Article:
Hisense, a Chinese-based electronics manufacturer that distributes their products through retailers like Best Buy, Costco, and Walmart, has redefined the term “budget HDTV” with its K610 series. For an incredibly low price of $798 (list) on the 55-inch 55K610GW, this is the most affordable big-screen HDTV to hit the PCMag Labs, and it’s not what you’d consider a bare-bones model either. The full HD (1,920 by 1,080) panel has a 120Hz refresh rate and uses LED backlighting, and the TV offers wired and wireless networking as well as a decent selection of Web apps. That said, the 55K610GW performs like a budget set; its color quality is sketchy, background noise is apparent, and shadow detail is mediocre.
Editors’ Note: This review is based on tests performed on the Hisense 55K610GW, the 55-inch version of the series. Besides the screen-size difference, the 50-inch $629.99 K610GW is otherwise identical in features, and while we didn’t perform lab tests on this specific model, we expect similar performance.
Design and Features
There’s nothing special about the 55K610GW’s design, but it is a nice-looking HDTV nonetheless. The cabinet measures 2.3 inches thick and sports very thin glossy black bezels with silvery trim. The bottom bezel contains a Hisense logo and a remote sensor, and there are seven function buttons on the right side of the cabinet. The 49.8-pound cabinet sits atop a sturdy glossy black rectangular stand that lets you swivel the panel, but you can hang the TV on a wall with an optional mounting kit.
The left side of the cabinet is home to two HDMI ports, one set of component AV ports, one set of composite AV ports, an antenna/cable connection, a headphone jack, and a digital audio output. Harder-to-reach down-facing ports include two additional HDMI ports, Ethernet and VGA ports, an analog PC audio input, and two USB ports. The USB ports would be much more useful if they were more accessible on the side of the cabinet.
You can use the side-mounted buttons to change channels, adjust volume, select an input source, power up the set, and access the Settings menu, but it’s much easier to use the included remote. The 9-inch wand is done up in a glossy white finish with a matte black face and black rubberized buttons, none of which are backlit. In addition to the usual number pad and player controls it offers dedicated Netflix and Vudu buttons as well as Hi-Smart (Web apps) and Hi-DMP (digital media player) buttons.
The 55K610GW has six picture presets: Theater, Standard, Energy Saving, Game, Vivid, and Custom. Basic settings let you adjust brightness, contrast, color, and sharpness, while Advanced settings allow you to tweak color temperature, 120Hz motion smoothing, noise reduction, dynamic backlighting, and adaptive contrast.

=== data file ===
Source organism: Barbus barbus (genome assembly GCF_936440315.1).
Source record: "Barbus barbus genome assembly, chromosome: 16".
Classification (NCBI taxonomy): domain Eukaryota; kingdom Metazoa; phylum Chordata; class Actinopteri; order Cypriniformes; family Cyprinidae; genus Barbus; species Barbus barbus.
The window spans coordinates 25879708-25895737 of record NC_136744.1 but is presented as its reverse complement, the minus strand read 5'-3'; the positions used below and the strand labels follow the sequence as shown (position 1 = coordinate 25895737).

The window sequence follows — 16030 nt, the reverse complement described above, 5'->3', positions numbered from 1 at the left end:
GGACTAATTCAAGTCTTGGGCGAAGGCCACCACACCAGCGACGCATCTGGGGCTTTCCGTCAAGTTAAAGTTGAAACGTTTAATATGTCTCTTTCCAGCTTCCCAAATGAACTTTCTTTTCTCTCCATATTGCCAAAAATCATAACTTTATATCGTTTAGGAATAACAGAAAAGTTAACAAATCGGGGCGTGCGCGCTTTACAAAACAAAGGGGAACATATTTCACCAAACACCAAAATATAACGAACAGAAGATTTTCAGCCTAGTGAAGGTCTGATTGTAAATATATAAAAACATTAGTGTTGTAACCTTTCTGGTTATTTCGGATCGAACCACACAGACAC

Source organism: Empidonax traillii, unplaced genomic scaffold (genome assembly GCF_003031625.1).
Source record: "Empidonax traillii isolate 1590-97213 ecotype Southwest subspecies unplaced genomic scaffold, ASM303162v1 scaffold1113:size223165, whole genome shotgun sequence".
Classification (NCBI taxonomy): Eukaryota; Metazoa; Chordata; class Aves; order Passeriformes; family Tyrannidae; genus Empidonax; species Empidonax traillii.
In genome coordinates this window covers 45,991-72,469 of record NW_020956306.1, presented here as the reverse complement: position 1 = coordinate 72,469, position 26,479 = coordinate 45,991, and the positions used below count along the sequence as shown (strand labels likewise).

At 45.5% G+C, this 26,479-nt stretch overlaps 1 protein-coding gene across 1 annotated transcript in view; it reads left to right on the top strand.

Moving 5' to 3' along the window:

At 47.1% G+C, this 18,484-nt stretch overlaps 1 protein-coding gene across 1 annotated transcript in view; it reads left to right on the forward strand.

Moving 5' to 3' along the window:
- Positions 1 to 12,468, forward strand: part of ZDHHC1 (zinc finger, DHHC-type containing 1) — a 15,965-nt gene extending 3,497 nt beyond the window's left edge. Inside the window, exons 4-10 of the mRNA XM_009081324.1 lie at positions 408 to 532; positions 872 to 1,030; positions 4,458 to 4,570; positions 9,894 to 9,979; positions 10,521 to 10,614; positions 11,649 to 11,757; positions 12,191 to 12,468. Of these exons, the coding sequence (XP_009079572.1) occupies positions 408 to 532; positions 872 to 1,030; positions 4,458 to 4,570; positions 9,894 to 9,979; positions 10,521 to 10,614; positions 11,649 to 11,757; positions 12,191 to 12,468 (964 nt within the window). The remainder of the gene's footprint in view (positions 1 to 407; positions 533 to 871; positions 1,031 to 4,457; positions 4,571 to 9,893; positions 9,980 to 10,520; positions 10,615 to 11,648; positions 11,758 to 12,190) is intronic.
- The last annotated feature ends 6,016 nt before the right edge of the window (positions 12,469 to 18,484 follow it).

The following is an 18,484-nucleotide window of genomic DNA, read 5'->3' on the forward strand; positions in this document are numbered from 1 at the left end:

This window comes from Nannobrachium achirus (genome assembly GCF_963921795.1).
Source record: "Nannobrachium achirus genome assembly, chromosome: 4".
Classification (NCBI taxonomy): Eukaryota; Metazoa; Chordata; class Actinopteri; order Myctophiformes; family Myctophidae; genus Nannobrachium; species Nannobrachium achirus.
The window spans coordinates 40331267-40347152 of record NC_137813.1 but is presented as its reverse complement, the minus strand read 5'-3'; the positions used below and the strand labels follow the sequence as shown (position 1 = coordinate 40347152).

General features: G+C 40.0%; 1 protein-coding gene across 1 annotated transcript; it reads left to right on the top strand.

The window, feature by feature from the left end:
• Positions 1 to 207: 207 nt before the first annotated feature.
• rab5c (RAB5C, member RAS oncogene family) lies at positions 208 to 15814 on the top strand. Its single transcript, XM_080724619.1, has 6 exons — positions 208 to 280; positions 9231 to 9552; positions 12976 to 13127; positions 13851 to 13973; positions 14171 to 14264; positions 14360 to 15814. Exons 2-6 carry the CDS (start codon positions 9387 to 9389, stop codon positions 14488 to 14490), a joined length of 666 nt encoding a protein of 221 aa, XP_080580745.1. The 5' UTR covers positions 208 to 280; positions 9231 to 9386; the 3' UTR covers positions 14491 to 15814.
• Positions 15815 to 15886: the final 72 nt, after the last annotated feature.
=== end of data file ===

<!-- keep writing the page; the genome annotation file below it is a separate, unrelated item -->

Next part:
You usually don’t find networking capabilities on budget HDTVs, but the 55K610GW bucks that trend with both wired and wireless Internet connections and a good selection of Web apps which can be accessed via the Hi-Smart portal. Streaming video apps include Netflix, Vudu, You Tube, and Vimeo, and the Vudu Apps catalog offers more than twenty news, game, sports, and lifestyle apps, including Facebook, Flickr, the New York Times, and the Discovery Channel.
The 55K610GW is a budget HDTV and it performs like one. It produced a relatively low contrast ratio of 6,359:1 with a not-so-dark black level of 0.0603 cd/m2. Shadow detail suffered as a result of the middling blacks; the deep ocean scenes from the BBC production of Planet Earth on Blu-ray were not as crisp as they should have been, and the outer space opening sequence looked soft and slightly washed out.
Color accuracy is a mixed bag. As shown on the chromaticity chart above, reds and greens were right where they should be according the CIE (International Commission On Illumination) standards, which are represented by each corresponding box. Blues, however, were literally off the charts and way oversaturated, resulting in a bluish cast and a picture that ran cool even with the color temperature set to warm.
Background noise was also an issue that eased up a bit with Noise Reduction set to Low, but it was still noticeable. Changing the setting to Medium or High is not recommended, since it resulted in a loss of detail and a picture that looked unnaturally smooth and soft. On the plus side, viewing angle performance was quite good. There was no obvious color shifting or dimming when viewed from top, bottom, or side angles.
The 55K610GW used 105 watts of power during testing in standard mode, which is good for a 55-inch LED backlit TV. Usage dropped to 84 watts with energy saving mode enabled, and the picture was still bright enough for most lighting environments, which is even better. While not quite as low as the Panasonic TC-L55DT60 (60 watts in Eco mode) or the LG 55LM6700 (67 watts), the 610GW is still an energy-efficient big-screen HDTV.
With a rock-bottom price of $798 you’d be hard pressed to find a more affordable 55-inch HDTV than the Hisense 55K610GW, especially one that offers wired and wireless networking and Web apps. If not for its over-saturated blues and significant background noise this would be the deal of the century. Nevertheless, the K610 series is still a very good deal for budget-conscious consumers looking to move up to a big-screen HDTV. If you want a slightly larger screen, the Vizio E601I-A3 offers similar features and better color accuracy on a 60-inch display for just $200 more. If your budget is flexible, consider our Editors’ Choice for mid-range big-screen HDTVs, the Panasonic TC-L55ET60. It offers much better color balance, a higher contrast ratio, inky blacks, and a robust feature set (including 3D capabilities).
|Video Inputs||Component, Composite, HDMI, USB|
|Diagonal Screen Size||50 inches|
|Pixel Refresh Rate Speed||120Hz|
Copyright © 2012 Ziff Davis, Inc